consider chance or casual meetings or contacts limited to normal 
business or official relations.)
    5. Deliberately misrepresented, falsified or omitted relevant 
and material facts from documentation provided to the Licensee.
6. Has been convicted of a crime(s) which, in the Reviewing 
Official's opinion, indicate poor judgment, unreliability, or 
untrustworthiness.
    These indicators are not meant to be all inclusive nor intended 
to be disqualifying factors. Licensees can also consider how recent 
such indicators occurred and other extenuating or mitigating factors 
in their determinations. Section 149.c.(2)(B) of the AEA requires 
that the information obtained as a result of fingerprinting be used 
solely for the purposes of making a determination as to unescorted 
access suitability. Unescorted access suitability is not a hiring 
decision, and the NRC does not intend for licensees to use this 
guidance as such. Because a particular individual may not be 
suitable for unescorted access does not necessarily mean that he is 
not suitable for escorted access or some other position that does 
not involve NRC-regulated activities.

Process To Challenge NRC Denials or Revocations of Unescorted Access to 
Certain Radioactive Material

    1. Policy.
    This policy establishes a process for individuals whom NRC 
licensees nominate

[[Page 65231]]

as Reviewing Officials to challenge and appeal NRC denials or 
revocations of access to certain radioactive material. Any 
individual designated as a licensee Reviewing Official whom the NRC 
has determined may not have unescorted access to certain radioactive 
material shall, to the extent provided below, be afforded an 
opportunity to challenge and appeal the NRC's determination. This 
policy shall not be construed to create a liberty or property 
interest of any kind in the unescorted access of any individual to 
certain radioactive material.
    2. Applicability.
    This policy applies solely to those employees of licensees who 
are designated as a Reviewing Official, and who are thus to be 
considered by the NRC for initial or continued unescorted access to 
certain radioactive material in that position.
    3. Unescorted Access Determination Criteria.
    Determinations for granting a designated Reviewing Official 
unescorted access to certain radioactive material will be made by 
the NRC staff. Unescorted access shall be denied or revoked whenever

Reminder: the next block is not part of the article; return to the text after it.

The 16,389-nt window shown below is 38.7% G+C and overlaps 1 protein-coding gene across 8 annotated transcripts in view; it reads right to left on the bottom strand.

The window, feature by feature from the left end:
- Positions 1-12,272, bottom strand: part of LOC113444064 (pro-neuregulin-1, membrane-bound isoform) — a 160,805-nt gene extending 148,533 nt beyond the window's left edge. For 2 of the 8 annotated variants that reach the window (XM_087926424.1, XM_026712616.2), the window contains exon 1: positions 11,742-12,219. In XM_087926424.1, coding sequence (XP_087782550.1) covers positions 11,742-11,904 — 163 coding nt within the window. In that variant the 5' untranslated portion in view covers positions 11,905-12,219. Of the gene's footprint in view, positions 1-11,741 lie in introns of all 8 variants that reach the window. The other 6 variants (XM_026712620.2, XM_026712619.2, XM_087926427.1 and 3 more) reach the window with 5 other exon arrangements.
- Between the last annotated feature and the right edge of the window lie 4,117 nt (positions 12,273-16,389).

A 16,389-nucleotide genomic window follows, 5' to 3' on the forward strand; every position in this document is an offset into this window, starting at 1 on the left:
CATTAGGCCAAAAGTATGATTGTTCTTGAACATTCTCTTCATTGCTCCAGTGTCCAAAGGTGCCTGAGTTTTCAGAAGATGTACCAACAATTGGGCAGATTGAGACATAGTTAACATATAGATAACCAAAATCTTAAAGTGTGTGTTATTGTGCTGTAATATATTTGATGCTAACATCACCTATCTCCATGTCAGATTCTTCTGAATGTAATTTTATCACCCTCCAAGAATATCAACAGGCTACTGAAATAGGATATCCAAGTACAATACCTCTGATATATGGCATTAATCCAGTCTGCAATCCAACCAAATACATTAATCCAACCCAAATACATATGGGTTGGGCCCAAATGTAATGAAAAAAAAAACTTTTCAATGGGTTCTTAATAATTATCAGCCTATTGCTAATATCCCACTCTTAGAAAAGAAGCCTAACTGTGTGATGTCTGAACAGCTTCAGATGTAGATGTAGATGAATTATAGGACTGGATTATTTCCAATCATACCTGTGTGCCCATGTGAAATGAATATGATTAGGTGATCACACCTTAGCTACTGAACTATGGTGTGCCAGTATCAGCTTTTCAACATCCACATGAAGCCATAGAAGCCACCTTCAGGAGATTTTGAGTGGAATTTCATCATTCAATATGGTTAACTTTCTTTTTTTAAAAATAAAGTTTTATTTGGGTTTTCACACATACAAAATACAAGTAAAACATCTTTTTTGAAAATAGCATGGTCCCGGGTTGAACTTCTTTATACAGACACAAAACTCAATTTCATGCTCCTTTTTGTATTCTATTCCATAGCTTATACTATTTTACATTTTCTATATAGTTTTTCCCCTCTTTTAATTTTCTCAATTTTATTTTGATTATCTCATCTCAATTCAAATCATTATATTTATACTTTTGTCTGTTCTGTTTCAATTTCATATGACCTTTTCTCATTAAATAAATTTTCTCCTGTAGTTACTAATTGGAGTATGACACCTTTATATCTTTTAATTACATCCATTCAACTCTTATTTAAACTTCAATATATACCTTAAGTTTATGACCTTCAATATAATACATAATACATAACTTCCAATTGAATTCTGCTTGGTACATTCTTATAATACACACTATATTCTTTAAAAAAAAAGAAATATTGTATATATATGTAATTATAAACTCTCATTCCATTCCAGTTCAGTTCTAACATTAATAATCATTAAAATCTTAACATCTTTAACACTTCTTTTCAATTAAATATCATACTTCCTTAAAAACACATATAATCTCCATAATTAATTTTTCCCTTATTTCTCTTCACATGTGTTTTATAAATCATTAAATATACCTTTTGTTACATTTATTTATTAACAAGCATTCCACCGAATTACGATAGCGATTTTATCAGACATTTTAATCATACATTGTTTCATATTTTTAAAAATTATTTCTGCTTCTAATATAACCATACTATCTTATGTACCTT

it is determined that an individual does not meet the applicable 
standards. Any doubt about an individual's eligibility for initial 
or continued unescorted access to certain radioactive material shall 
be resolved in favor of national security and result in denial or 
revocation of unescorted access.
    4. Procedures to Challenge the Contents of Records Obtained from 
the FBI.
    Prior to a determination by the NRC Facilities Security Branch 
Chief that an individual designated as a Reviewing Official is 
denied or revoked unescorted access to certain radioactive material, 
the individual shall:
    a. Be provided the contents of records obtained from the FBI for 
the purpose of assuring correct and complete information. If, after 
reviewing the record, an individual believes that it is incorrect or 
incomplete in any respect and wishes to change, correct, or update 
the alleged deficiency, or to explain any matter in the record, the 
individual may initiate challenge procedures. These procedures 
include either direct application by the individual challenging the 
record to the agency (i.e., law enforcement agency) that contributed 
the questioned information, or direct challenge as to the accuracy 
or completeness of any entry on the criminal history record to the 
Assistant Director, Federal Bureau of Investigation Identification 
Division, Washington, DC 20537-9700 (as set forth in 28 C.F.R. Sec.  
16.30 through 16.34). In the latter case, the FBI forwards the 
challenge to the agency that submitted the data and requests that 
agency to verify or correct the challenged entry. Upon receipt of an